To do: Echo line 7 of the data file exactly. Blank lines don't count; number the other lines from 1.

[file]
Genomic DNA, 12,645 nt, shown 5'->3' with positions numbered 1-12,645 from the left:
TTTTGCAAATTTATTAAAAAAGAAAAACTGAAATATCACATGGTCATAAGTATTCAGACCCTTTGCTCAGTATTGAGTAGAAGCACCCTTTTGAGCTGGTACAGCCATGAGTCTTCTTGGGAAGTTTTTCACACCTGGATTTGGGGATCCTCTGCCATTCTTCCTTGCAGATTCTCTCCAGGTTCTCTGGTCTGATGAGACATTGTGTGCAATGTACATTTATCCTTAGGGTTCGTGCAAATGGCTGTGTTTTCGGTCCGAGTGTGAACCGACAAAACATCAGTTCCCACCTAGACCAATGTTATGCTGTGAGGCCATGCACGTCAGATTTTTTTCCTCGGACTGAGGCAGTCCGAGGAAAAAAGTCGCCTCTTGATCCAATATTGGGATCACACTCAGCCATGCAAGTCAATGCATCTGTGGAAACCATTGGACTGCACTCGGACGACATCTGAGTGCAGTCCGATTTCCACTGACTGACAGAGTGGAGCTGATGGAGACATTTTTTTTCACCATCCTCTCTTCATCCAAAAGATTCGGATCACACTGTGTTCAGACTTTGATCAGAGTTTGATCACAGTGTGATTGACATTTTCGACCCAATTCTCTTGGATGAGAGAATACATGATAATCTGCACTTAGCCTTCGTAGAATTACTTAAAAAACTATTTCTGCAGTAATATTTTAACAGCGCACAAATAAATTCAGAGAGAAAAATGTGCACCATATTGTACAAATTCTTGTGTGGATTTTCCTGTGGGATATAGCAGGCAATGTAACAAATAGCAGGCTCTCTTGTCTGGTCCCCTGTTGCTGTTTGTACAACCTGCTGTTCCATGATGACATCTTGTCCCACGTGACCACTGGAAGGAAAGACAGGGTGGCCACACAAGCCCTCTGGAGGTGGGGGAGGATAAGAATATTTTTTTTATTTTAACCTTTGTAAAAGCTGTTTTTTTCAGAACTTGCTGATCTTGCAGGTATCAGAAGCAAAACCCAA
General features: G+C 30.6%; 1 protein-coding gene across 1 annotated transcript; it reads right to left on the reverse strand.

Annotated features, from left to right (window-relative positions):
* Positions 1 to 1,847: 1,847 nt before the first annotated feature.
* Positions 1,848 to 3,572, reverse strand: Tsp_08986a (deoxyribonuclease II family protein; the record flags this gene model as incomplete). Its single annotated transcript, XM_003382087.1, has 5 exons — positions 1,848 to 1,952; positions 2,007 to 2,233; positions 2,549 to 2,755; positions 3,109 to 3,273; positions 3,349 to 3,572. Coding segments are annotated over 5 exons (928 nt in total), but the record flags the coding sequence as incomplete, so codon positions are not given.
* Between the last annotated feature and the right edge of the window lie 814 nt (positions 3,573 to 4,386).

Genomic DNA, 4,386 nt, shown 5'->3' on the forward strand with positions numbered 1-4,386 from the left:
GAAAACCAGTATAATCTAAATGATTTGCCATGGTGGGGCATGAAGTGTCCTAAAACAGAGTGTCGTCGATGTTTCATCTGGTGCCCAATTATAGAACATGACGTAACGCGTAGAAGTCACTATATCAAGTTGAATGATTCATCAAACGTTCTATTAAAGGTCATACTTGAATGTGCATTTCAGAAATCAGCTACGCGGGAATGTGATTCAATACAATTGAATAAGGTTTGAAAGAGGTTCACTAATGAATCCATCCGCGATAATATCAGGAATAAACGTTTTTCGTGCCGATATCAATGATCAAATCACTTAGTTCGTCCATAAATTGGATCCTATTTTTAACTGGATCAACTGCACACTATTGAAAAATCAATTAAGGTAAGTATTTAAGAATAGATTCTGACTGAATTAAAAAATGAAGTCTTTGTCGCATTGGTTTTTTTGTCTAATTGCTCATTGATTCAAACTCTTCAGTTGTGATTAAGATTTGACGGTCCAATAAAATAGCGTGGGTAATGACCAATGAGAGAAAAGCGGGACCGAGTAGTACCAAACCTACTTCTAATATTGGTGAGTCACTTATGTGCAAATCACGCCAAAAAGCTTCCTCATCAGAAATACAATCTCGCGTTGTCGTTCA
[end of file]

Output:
* Between the last annotated feature and the right edge of the window lie 814 nt (positions 3,573 to 4,386).